Reprinted with permission of The Tribune

Reprinted with permission of The Tribune

They show that I was into Astrophotography way back then. I used the Edmund 3" reflector shown at the top of this page.

And one final set of newspaper articles from my younger days. These are from my high school newspaper (used with permission of Seymour High School (Seymour, Indiana).

Reprinted with permission of Seymour High School

Reprinted with permission of Seymour High School

Subject:	December 1964 partial Moon eclipse
Sent:	Saturday, July 26, 2003 17:43:25
From:	ldnicholas@comcast.net
This will be short for now but I did the same thing that night in
December 1964.  I also took photos and was in the paper.  At the time I
lived in Elgin Illinois.  I will find the articles scan them and send
you a copy.  I am now fixing up the old telescope to give to my daughter
who teaches high school science(earth science, chemistry and biology). I
am looking how to replace the old clock drive as the one I have is not

At any rate it was a thrill to see your news paper article and to know
that there were others out their that cold night in December.
Lynn Nicholas
Mike here: That was a fine eclipse! Looking forward to seeing the article.
Subject:	Lost & found 
Sent:	Wednesday, April 21, 2004 19:32:34
From:	"Jeff Nash" (jeffnash@evansville.net)
My name is Jeff Nash. I live in Evansville, IN. I was born on 9/20/60. I
have owned a ETX90EC since 2000 and have been visiting your site weekly.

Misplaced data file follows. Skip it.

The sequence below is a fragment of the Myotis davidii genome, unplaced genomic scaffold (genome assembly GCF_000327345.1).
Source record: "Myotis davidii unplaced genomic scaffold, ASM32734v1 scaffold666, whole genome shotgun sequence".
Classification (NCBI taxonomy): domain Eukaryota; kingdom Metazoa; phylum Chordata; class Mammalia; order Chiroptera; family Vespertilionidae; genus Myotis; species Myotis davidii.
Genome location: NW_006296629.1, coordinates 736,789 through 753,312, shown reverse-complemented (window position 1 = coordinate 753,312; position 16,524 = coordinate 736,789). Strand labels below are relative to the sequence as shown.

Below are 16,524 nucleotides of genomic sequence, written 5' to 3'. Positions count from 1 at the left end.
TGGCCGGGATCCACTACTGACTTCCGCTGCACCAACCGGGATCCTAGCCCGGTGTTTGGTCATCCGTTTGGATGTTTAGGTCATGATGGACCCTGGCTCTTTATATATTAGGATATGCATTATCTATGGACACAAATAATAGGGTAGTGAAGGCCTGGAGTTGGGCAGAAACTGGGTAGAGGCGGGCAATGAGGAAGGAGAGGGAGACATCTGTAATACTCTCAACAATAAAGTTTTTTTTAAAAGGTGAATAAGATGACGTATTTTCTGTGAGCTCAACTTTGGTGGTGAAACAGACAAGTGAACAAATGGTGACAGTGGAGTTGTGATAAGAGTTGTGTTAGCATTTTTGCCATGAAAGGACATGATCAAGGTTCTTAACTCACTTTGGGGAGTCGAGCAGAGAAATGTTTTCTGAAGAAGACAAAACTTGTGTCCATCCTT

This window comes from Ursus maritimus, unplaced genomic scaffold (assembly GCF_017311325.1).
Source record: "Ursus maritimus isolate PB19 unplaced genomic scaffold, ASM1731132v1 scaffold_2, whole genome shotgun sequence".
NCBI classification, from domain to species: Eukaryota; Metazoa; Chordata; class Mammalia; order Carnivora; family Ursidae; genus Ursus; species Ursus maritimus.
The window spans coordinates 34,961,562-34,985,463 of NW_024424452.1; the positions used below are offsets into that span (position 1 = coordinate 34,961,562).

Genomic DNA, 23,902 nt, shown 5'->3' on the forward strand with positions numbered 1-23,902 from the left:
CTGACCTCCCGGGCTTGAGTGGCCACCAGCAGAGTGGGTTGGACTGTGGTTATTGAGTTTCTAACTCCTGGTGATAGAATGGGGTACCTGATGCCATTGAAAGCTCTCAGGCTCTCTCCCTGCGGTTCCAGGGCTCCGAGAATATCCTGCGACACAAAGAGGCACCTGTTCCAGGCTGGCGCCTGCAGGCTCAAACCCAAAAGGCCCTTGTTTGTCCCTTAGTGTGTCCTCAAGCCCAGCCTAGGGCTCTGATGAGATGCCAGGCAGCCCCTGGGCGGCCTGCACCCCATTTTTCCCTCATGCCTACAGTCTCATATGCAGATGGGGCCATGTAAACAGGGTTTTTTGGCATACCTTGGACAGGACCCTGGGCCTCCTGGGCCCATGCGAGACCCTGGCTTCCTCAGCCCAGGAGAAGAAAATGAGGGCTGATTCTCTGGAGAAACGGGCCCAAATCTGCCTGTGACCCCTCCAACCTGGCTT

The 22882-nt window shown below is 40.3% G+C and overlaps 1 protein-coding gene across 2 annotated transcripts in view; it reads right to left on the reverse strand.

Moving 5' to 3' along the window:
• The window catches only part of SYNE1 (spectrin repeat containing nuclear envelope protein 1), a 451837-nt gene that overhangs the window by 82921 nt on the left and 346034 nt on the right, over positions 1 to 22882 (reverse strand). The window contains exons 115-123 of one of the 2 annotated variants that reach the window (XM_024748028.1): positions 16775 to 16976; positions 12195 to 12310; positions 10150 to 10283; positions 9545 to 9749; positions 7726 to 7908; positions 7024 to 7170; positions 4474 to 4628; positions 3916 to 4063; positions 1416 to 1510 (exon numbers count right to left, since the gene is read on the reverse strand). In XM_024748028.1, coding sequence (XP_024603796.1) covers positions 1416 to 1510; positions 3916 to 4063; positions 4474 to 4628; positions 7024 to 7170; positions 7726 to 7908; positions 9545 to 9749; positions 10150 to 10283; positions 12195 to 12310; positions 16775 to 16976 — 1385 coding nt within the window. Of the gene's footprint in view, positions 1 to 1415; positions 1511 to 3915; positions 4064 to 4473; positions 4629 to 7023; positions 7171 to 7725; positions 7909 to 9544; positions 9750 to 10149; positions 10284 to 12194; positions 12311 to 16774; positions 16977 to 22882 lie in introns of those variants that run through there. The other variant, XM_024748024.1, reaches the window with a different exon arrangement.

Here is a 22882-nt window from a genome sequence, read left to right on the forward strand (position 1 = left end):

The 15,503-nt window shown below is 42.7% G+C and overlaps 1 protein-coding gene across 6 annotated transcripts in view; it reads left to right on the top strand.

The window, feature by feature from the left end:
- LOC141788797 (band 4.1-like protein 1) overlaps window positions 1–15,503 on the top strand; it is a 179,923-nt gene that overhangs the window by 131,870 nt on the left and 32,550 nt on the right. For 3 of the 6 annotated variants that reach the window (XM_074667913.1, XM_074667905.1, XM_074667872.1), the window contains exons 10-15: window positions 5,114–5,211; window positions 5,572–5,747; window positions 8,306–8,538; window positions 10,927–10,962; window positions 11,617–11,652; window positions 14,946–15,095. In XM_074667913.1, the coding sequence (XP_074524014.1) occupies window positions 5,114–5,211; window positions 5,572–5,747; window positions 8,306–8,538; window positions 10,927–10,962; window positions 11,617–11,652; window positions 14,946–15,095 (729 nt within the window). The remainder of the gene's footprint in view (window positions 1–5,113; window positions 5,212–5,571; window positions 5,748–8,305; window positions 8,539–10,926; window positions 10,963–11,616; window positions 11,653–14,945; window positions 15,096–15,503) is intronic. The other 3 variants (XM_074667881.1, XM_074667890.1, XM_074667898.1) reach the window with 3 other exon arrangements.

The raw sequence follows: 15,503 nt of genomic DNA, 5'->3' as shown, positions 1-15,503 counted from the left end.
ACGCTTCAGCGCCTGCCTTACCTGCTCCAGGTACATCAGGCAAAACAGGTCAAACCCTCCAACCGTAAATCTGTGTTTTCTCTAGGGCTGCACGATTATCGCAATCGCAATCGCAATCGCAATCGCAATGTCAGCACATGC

Your site is excellent and has helped me on many, many occasions.
Thanks. A few months back I bought your book and it has also been very
helpful and entertaining. I was very sorry to hear about your brother. I
also have had a loss, my Mother, to a fire at the family home two years
ago. Mom was always very supportive of me and my brother Michael. She
did not always know the answer, but she was ALWAYS sure that "You will
figure it out Jeffrey". When I was young, money was very tight, but Mom
always found a way to buy me the things I wanted, like science kits,
books, model rockets and a telescope. In 1967 she went to a local
university to find out what type of scope was the "best" for me. That
Christmas I was the proud owner of a Edmund Scientific Space Conqueror!
It is a 3" Newtonian reflector that sounds similar to the one you have.

Space Conqueror

Space Conqueror

I had to stand on aold kitchen stool to look through it but that didn't stop me.Mom spent many cold nights outside that new year assuring me "You will figure it out Jeffrey". I still have that scope and it is in very good condition (the mirror needs help though). I keep it in my bedroom like I did when I was a kid and get it out and look through it every now and then. I met Jim Abbey through your site and with his help I was able to take my first pictures of Mars and the Moon (I placed one on Mom's grave). It is good to have friends like you and Jim because I still can use some help to "figure it out". Your Friend Jeffrey B Nash Evansville, IN P.S. With the estate money Mom is going to buy me one last gift, a laptop to use with my ETX and Autostar Suite.